MR: There were so many; they were great artists. Geoffrey Beene, Adele Simpson, Carolina Herrera, Peter Langner, Lourdes Chavez, Carmen Marc Valvo, Koos Van Den Akker, Bill Blass, Carolyne Roehm, Pauline Trigère.
We were the first to represent many designers. Peter Langner came to Rizik’s unknown and asked to show me some dresses. Now, he is famous for couture, based in Milan.
Koos Van Den Akker was just starting out when we met him in New York. We invited him to do several trunk shows and he was a hit. He would sit in the store and we’d bring him a sewing machine because he didn’t want to sit and do nothing. Customers would watch him design. He didn’t follow a pattern; he’d sit with the fabric and the needle and create suits, jackets, coats, dresses. He became famous for his collage of fabric. No one can touch a finger to him.
RR: Bill Blass, Halston, Geoffrey Beene, Roberto Quaglia. I’m drawn to high fashion, quality clothes with beautiful styling and fabrics that make you feel elegant when you put them on.
Are there certain qualities you look for when deciding to bring a collection to Rizik’s?
MR: We go to New York Fashion Week in September and February and also to The New York Market, at least four times a year, for each season, concentrating on visiting European and American designers. When you review all the latest collections, you study the new styles, fabrics, shapes and see what is available. You approach it with an open mind while also considering your customers. The Market shows you the future of fashion for the next season and a fashion-forward store must have new styles, even if you don’t love them. My taste has nothing to do with it.
RR: Style, color, price, something that will appeal to the clientele.
In addition to your work at Rizik’s, both of you reared children and had long and happy marriages. How did you balance professional and personal responsibilities?
MR: Ask that to any working girl. You have to have a job and a private life. Being a mother is a profession. You have to do both today.
RR: It’s organization—if you are organized, you can do both. Family comes first and work intertwines with it.
What counsel do you have for young entrepreneurs?
RR: Find your passion, something you truly enjoy and will pursue. Don't take a job to please others or to fill your time.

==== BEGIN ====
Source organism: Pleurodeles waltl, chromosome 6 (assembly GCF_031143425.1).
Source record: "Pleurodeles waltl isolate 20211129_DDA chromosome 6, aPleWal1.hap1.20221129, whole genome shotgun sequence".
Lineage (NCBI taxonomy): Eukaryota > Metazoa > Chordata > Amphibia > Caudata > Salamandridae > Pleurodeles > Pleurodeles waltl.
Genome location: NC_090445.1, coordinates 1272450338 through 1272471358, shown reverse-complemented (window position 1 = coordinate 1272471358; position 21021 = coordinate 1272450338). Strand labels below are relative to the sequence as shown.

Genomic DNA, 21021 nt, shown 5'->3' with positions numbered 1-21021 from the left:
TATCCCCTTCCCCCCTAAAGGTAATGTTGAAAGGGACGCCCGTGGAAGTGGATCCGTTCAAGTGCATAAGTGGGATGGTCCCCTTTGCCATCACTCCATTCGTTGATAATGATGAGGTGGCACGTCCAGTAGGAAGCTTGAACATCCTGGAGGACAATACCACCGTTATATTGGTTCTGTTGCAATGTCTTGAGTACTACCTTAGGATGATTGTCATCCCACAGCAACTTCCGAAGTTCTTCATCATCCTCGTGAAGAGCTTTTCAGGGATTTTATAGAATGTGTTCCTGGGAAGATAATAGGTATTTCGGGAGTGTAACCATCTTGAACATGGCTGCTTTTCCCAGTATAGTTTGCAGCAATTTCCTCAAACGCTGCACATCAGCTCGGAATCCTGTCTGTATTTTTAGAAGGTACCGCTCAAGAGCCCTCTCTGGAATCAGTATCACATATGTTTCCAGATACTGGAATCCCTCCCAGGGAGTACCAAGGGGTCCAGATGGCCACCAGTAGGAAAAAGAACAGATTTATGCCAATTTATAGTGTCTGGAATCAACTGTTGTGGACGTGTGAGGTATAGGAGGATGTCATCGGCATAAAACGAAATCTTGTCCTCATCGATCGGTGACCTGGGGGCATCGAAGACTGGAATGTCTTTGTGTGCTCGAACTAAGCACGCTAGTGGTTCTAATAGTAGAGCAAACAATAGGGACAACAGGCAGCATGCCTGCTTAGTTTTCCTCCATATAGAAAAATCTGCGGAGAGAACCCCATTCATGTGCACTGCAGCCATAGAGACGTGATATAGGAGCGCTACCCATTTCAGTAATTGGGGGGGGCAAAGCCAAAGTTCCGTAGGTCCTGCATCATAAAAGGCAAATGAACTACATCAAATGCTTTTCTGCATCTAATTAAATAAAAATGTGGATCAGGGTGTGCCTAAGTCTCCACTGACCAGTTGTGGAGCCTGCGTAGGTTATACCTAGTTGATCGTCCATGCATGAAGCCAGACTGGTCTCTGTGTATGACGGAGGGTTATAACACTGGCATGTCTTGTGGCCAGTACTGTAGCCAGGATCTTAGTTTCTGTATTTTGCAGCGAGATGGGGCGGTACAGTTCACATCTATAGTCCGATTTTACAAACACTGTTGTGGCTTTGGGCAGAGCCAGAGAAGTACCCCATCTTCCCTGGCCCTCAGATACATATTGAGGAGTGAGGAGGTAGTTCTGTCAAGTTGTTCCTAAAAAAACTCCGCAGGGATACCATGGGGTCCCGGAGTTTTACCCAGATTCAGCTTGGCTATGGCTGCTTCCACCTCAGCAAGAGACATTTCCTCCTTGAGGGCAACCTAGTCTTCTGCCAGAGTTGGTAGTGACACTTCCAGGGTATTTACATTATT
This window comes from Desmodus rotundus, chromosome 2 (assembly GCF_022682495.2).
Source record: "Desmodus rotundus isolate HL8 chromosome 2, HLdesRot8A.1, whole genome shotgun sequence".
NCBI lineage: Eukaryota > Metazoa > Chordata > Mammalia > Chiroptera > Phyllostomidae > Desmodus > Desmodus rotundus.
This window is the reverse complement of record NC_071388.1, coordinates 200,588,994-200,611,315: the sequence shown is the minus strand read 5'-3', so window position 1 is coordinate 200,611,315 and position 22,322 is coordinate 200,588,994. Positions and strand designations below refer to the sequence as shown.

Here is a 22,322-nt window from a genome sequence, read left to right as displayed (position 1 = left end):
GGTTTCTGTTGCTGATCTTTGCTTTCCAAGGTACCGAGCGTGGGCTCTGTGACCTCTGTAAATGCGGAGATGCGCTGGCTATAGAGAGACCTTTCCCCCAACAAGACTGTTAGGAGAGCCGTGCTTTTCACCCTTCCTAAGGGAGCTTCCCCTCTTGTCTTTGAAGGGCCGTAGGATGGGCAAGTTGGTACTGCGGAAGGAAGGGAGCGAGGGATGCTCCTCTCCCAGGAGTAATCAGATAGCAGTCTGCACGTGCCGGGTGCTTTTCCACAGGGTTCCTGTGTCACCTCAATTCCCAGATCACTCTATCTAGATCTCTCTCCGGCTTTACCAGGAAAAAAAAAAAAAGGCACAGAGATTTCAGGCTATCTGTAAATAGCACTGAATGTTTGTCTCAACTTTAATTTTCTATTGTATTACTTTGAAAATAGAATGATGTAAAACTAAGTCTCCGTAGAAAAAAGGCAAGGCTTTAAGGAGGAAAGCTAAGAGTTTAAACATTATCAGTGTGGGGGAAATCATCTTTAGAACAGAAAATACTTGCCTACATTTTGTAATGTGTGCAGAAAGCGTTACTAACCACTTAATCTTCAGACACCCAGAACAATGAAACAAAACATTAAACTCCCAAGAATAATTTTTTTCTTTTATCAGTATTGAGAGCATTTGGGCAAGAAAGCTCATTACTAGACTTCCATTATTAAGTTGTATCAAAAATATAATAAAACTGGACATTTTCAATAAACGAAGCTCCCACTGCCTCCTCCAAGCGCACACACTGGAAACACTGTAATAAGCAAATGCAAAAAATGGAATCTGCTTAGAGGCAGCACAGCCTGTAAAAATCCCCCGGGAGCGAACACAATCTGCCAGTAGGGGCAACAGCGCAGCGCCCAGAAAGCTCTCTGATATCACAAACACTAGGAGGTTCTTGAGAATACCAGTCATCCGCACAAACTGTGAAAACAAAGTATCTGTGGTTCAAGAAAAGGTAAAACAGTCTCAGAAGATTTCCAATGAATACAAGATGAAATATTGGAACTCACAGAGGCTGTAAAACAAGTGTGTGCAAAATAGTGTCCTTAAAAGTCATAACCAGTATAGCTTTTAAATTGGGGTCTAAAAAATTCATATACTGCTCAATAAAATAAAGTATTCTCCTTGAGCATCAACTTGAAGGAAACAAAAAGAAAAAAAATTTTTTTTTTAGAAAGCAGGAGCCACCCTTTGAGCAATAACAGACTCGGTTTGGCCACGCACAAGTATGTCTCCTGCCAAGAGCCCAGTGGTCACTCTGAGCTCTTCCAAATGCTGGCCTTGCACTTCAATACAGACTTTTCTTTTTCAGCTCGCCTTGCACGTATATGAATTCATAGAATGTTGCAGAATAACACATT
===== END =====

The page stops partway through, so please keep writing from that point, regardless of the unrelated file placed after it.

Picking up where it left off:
When recommending clothes to a client, what are some of the questions you ask them and other factors you consider?
MR: Over time, you get to know their needs and way of life, as well as what flatters their figure. When you learn a customer’s personality, you learn how she wants to dress and how to dress her. We’ve been successful at keeping customers. With wedding gowns, for example, some women bring their daughters, saying that they found their wedding dress at Rizik’s and they want their daughter to as well. We’ve dressed several generations of brides, I think we’re on the third or fourth generation.
RR: Find out what they are interested in—whether it’s for a special occasion or work or travel—and accommodate their requests.
Rizik’s has a history of serving the leading women of official Washington. Can you name prominent political women who shop at Rizik’s?
MR: When Rizik’s opened in 1908, we were the first ready-to-wear store in D.C. We clothed cabinet members’ wives, congressmen’s wives and families and First Ladies, including Mrs. Woodrow Wilson and Mrs. Eisenhower, as well as many women with their own important careers such as Marjorie Merriweather Post. In addition, numerous officials trusted our staff to help select gifts for their loved ones. Our current clientele includes women in political office but, out of respect for their privacy, I won’t name them.
What is your best fashion advice?
RR: There’s no single advice for everyone. It depends on what each woman wants and needs. No two people are the same.
You are still working, traveling, entertaining—what’s your secret?
MR: I don’t have a secret. I take what comes my way and live by it. I have my own principles and guidelines and try to stay within them.
RR: Good health, good genes!
This interview has been condensed and edited.